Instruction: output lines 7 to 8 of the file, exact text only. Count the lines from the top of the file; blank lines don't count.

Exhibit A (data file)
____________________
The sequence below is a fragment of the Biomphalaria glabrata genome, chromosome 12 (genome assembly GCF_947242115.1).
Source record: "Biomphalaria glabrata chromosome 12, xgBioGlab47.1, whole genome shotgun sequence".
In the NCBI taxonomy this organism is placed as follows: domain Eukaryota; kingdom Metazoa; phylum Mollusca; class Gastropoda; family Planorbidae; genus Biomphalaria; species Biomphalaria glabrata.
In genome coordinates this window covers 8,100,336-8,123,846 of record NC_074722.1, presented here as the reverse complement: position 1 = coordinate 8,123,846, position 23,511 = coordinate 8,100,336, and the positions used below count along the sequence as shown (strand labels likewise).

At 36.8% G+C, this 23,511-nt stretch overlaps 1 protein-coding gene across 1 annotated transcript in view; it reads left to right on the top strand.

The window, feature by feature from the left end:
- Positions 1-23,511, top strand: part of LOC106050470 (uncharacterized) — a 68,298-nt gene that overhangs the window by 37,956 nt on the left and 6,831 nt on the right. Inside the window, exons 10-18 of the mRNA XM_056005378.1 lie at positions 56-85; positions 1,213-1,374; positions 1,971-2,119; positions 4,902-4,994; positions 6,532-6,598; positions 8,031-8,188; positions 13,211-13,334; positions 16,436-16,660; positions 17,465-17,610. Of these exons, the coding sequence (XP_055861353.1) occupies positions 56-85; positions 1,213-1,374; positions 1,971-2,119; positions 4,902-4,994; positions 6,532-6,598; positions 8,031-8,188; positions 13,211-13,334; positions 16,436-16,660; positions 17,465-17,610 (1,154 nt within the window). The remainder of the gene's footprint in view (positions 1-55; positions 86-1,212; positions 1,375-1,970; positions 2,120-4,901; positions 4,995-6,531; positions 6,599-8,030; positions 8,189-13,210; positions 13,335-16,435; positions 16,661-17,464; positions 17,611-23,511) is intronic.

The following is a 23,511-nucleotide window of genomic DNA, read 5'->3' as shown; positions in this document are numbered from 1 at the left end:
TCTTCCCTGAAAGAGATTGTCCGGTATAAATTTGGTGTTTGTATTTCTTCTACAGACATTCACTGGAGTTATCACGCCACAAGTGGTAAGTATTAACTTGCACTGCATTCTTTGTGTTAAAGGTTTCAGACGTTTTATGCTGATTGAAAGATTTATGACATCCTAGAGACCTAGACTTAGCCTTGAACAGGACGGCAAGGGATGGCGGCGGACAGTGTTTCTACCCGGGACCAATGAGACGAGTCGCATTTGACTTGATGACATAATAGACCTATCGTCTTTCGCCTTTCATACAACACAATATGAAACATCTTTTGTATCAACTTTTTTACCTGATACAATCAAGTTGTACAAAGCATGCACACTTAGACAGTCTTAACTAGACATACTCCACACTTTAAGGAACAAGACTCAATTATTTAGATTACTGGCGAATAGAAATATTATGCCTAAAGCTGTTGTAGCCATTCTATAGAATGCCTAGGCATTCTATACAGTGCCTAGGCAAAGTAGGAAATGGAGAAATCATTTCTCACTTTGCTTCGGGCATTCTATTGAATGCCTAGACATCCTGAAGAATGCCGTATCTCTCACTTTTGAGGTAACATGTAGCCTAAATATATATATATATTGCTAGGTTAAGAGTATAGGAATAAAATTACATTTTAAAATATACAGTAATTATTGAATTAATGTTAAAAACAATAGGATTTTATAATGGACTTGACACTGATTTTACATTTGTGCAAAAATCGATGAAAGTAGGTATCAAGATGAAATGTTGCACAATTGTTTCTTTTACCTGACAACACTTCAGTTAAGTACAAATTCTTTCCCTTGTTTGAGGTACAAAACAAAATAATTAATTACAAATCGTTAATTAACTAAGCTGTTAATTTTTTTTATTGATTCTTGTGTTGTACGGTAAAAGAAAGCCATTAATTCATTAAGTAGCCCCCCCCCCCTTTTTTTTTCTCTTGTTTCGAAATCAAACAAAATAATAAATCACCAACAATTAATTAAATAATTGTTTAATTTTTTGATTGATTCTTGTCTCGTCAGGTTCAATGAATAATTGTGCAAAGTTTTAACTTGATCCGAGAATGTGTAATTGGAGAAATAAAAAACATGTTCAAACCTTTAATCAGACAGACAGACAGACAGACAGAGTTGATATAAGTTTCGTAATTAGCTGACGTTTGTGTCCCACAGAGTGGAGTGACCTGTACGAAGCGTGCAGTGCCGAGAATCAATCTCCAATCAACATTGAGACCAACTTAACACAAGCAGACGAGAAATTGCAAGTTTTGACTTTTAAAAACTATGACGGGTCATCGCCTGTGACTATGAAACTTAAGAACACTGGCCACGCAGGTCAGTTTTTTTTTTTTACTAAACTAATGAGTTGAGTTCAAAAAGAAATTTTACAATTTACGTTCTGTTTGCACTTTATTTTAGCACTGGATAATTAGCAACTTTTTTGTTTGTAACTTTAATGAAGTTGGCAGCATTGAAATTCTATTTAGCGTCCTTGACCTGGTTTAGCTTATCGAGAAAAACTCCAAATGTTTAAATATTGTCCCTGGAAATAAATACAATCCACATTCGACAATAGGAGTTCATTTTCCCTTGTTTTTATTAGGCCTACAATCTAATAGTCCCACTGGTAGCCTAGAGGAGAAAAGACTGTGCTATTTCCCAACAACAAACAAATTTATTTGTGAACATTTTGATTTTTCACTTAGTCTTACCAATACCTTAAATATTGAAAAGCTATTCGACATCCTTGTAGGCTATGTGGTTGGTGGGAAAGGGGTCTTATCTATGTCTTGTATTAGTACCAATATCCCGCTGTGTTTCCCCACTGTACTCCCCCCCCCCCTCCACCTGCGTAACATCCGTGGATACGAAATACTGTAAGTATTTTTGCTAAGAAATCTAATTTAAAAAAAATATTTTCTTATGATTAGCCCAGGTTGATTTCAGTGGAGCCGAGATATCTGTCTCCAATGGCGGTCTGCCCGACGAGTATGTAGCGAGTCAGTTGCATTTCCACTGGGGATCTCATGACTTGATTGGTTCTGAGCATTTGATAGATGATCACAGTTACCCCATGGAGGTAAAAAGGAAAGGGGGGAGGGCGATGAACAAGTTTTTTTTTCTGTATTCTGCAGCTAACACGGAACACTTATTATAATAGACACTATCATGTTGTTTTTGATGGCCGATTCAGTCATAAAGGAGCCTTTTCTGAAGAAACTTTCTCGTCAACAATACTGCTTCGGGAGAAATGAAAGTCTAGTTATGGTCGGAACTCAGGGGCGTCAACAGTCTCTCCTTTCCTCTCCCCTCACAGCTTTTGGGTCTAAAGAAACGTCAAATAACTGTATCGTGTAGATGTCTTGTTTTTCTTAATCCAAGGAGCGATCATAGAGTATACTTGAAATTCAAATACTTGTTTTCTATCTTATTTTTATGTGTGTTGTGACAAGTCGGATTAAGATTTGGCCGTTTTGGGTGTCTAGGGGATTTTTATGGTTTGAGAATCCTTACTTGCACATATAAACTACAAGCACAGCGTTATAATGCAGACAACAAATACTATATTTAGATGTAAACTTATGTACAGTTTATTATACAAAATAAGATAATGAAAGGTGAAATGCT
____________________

- Positions 1-23,511, top strand: part of LOC106050470 (uncharacterized) — a 68,298-nt gene that overhangs the window by 37,956 nt on the left and 6,831 nt on the right. Inside the window, exons 10-18 of the mRNA XM_056005378.1 lie at positions 56-85; positions 1,213-1,374; positions 1,971-2,119; positions 4,902-4,994; positions 6,532-6,598; positions 8,031-8,188; positions 13,211-13,334; positions 16,436-16,660; positions 17,465-17,610. Of these exons, the coding sequence (XP_055861353.1) occupies positions 56-85; positions 1,213-1,374; positions 1,971-2,119; positions 4,902-4,994; positions 6,532-6,598; positions 8,031-8,188; positions 13,211-13,334; positions 16,436-16,660; positions 17,465-17,610 (1,154 nt within the window). The remainder of the gene's footprint in view (positions 1-55; positions 86-1,212; positions 1,375-1,970; positions 2,120-4,901; positions 4,995-6,531; positions 6,599-8,030; positions 8,189-13,210; positions 13,335-16,435; positions 16,661-17,464; positions 17,611-23,511) is intronic.

The following is a 23,511-nucleotide window of genomic DNA, read 5'->3' as shown; positions in this document are numbered from 1 at the left end: